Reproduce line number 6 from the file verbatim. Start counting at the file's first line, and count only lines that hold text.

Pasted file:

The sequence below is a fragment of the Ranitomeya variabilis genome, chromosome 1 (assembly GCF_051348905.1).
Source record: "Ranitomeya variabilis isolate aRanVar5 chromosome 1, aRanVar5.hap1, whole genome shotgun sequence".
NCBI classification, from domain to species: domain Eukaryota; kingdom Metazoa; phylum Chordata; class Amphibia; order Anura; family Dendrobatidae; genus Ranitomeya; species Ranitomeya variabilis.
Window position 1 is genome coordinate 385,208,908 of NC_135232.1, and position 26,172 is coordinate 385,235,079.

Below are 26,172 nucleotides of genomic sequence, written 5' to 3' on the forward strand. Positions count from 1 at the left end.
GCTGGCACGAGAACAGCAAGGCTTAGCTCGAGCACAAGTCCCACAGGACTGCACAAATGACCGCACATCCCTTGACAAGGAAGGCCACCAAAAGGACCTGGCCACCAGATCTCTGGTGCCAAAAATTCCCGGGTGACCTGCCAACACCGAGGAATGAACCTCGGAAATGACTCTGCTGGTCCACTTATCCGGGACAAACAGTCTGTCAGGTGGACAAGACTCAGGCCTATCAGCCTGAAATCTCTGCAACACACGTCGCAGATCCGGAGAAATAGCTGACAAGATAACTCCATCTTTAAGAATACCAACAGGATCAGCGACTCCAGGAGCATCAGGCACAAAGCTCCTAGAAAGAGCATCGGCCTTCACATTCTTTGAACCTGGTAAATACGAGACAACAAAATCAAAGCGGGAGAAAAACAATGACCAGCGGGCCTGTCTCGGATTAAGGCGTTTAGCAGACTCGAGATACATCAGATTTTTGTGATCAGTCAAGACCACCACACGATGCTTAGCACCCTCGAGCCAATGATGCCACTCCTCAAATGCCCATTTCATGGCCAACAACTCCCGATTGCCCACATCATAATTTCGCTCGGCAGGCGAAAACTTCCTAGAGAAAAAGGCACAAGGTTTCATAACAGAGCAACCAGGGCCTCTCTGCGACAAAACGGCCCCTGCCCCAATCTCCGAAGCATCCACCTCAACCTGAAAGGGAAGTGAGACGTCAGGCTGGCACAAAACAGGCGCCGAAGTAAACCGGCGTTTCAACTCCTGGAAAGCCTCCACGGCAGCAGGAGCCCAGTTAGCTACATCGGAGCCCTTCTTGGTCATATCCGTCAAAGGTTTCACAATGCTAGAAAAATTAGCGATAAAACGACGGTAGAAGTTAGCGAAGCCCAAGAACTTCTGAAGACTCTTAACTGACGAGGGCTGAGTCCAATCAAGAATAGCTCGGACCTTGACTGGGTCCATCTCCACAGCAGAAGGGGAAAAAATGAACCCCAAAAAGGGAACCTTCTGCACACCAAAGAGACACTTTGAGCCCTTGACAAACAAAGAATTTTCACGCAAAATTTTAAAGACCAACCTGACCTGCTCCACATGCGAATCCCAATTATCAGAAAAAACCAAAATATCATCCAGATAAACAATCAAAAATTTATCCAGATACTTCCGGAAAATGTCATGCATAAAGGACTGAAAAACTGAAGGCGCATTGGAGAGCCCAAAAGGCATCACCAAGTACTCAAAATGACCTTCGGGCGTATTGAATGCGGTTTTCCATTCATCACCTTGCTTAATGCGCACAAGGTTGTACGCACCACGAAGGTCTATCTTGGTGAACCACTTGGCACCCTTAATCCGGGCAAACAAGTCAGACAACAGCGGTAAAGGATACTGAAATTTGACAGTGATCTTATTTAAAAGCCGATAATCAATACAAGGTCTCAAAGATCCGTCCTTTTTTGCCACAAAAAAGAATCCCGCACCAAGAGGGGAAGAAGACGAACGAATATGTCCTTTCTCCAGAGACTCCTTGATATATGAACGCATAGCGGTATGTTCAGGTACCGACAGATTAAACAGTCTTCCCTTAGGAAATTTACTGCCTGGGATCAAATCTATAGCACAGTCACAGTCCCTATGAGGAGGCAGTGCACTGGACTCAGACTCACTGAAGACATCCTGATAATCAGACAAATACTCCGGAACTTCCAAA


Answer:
GCTGGCACGAGAACAGCAAGGCTTAGCTCGAGCACAAGTCCCACAGGACTGCACAAATGACCGCACATCCCTTGACAAGGAAGGCCACCAAAAGGACCTGGCCACCAGATCTCTGGTGCCAAAAATTCCCGGGTGACCTGCCAACACCGAGGAATGAACCTCGGAAATGACTCTGCTGGTCCACTTATCCGGGACAAACAGTCTGTCAGGTGGACAAGACTCAGGCCTATCAGCCTGAAATCTCTGCAACACACGTCGCAGATCCGGAGAAATAGCTGACAAGATAACTCCATCTTTAAGAATACCAACAGGATCAGCGACTCCAGGAGCATCAGGCACAAAGCTCCTAGAAAGAGCATCGGCCTTCACATTCTTTGAACCTGGTAAATACGAGACAACAAAATCAAAGCGGGAGAAAAACAATGACCAGCGGGCCTGTCTCGGATTAAGGCGTTTAGCAGACTCGAGATACATCAGATTTTTGTGATCAGTCAAGACCACCACACGATGCTTAGCACCCTCGAGCCAATGATGCCACTCCTCAAATGCCCATTTCATGGCCAACAACTCCCGATTGCCCACATCATAATTTCGCTCGGCAGGCGAAAACTTCCTAGAGAAAAAGGCACAAGGTTTCATAACAGAGCAACCAGGGCCTCTCTGCGACAAAACGGCCCCTGCCCCAATCTCCGAAGCATCCACCTCAACCTGAAAGGGAAGTGAGACGTCAGGCTGGCACAAAACAGGCGCCGAAGTAAACCGGCGTTTCAACTCCTGGAAAGCCTCCACGGCAGCAGGAGCCCAGTTAGCTACATCGGAGCCCTTCTTGGTCATATCCGTCAAAGGTTTCACAATGCTAGAAAAATTAGCGATAAAACGACGGTAGAAGTTAGCGAAGCCCAAGAACTTCTGAAGACTCTTAACTGACGAGGGCTGAGTCCAATCAAGAATAGCTCGGACCTTGACTGGGTCCATCTCCACAGCAGAAGGGGAAAAAATGAACCCCAAAAAGGGAACCTTCTGCACACCAAAGAGACACTTTGAGCCCTTGACAAACAAAGAATTTTCACGCAAAATTTTAAAGACCAACCTGACCTGCTCCACATGCGAATCCCAATTATCAGAAAAAACCAAAATATCATCCAGATAAACAATCAAAAATTTATCCAGATACTTCCGGAAAATGTCATGCATAAAGGACTGAAAAACTGAAGGCGCATTGGAGAGCCCAAAAGGCATCACCAAGTACTCAAAATGACCTTCGGGCGTATTGAATGCGGTTTTCCATTCATCACCTTGCTTAATGCGCACAAGGTTGTACGCACCACGAAGGTCTATCTTGGTGAACCACTTGGCACCCTTAATCCGGGCAAACAAGTCAGACAACAGCGGTAAAGGATACTGAAATTTGACAGTGATCTTATTTAAAAGCCGATAATCAATACAAGGTCTCAAAGATCCGTCCTTTTTTGCCACAAAAAAGAATCCCGCACCAAGAGGGGAAGAAGACGAACGAATATGTCCTTTCTCCAGAGACTCCTTGATATATGAACGCATAGCGGTATGTTCAGGTACCGACAGATTAAACAGTCTTCCCTTAGGAAATTTACTGCCTGGGATCAAATCTATAGCACAGTCACAGTCCCTATGAGGAGGCAGTGCACTGGACTCAGACTCACTGAAGACATCCTGATAATCAGACAAATACTCCGGAACTTCCAAA